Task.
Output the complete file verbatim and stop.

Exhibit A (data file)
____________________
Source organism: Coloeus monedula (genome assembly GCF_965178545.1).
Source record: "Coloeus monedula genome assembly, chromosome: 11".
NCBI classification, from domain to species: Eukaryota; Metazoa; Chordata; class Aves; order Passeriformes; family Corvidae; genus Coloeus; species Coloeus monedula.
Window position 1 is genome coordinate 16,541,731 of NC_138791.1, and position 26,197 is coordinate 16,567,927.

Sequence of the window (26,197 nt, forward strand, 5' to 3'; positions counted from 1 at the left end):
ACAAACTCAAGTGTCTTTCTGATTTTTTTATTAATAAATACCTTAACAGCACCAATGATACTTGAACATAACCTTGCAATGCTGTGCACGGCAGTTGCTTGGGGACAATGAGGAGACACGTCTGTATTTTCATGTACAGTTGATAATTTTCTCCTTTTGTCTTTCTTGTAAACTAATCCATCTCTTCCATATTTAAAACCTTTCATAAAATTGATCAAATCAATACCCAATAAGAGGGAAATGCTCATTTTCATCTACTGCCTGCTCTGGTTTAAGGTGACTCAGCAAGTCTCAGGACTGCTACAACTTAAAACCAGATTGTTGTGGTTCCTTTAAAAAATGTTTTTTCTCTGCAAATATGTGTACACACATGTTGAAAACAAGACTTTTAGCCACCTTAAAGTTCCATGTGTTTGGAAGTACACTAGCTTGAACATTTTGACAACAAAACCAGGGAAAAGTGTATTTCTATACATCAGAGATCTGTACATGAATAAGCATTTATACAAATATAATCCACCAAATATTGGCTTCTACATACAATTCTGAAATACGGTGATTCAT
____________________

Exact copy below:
Source organism: Coloeus monedula (genome assembly GCF_965178545.1).
Source record: "Coloeus monedula genome assembly, chromosome: 11".
NCBI classification, from domain to species: Eukaryota; Metazoa; Chordata; class Aves; order Passeriformes; family Corvidae; genus Coloeus; species Coloeus monedula.
Window position 1 is genome coordinate 16,541,731 of NC_138791.1, and position 26,197 is coordinate 16,567,927.

Sequence of the window (26,197 nt, forward strand, 5' to 3'; positions counted from 1 at the left end):
ACAAACTCAAGTGTCTTTCTGATTTTTTTATTAATAAATACCTTAACAGCACCAATGATACTTGAACATAACCTTGCAATGCTGTGCACGGCAGTTGCTTGGGGACAATGAGGAGACACGTCTGTATTTTCATGTACAGTTGATAATTTTCTCCTTTTGTCTTTCTTGTAAACTAATCCATCTCTTCCATATTTAAAACCTTTCATAAAATTGATCAAATCAATACCCAATAAGAGGGAAATGCTCATTTTCATCTACTGCCTGCTCTGGTTTAAGGTGACTCAGCAAGTCTCAGGACTGCTACAACTTAAAACCAGATTGTTGTGGTTCCTTTAAAAAATGTTTTTTCTCTGCAAATATGTGTACACACATGTTGAAAACAAGACTTTTAGCCACCTTAAAGTTCCATGTGTTTGGAAGTACACTAGCTTGAACATTTTGACAACAAAACCAGGGAAAAGTGTATTTCTATACATCAGAGATCTGTACATGAATAAGCATTTATACAAATATAATCCACCAAATATTGGCTTCTACATACAATTCTGAAATACGGTGATTCAT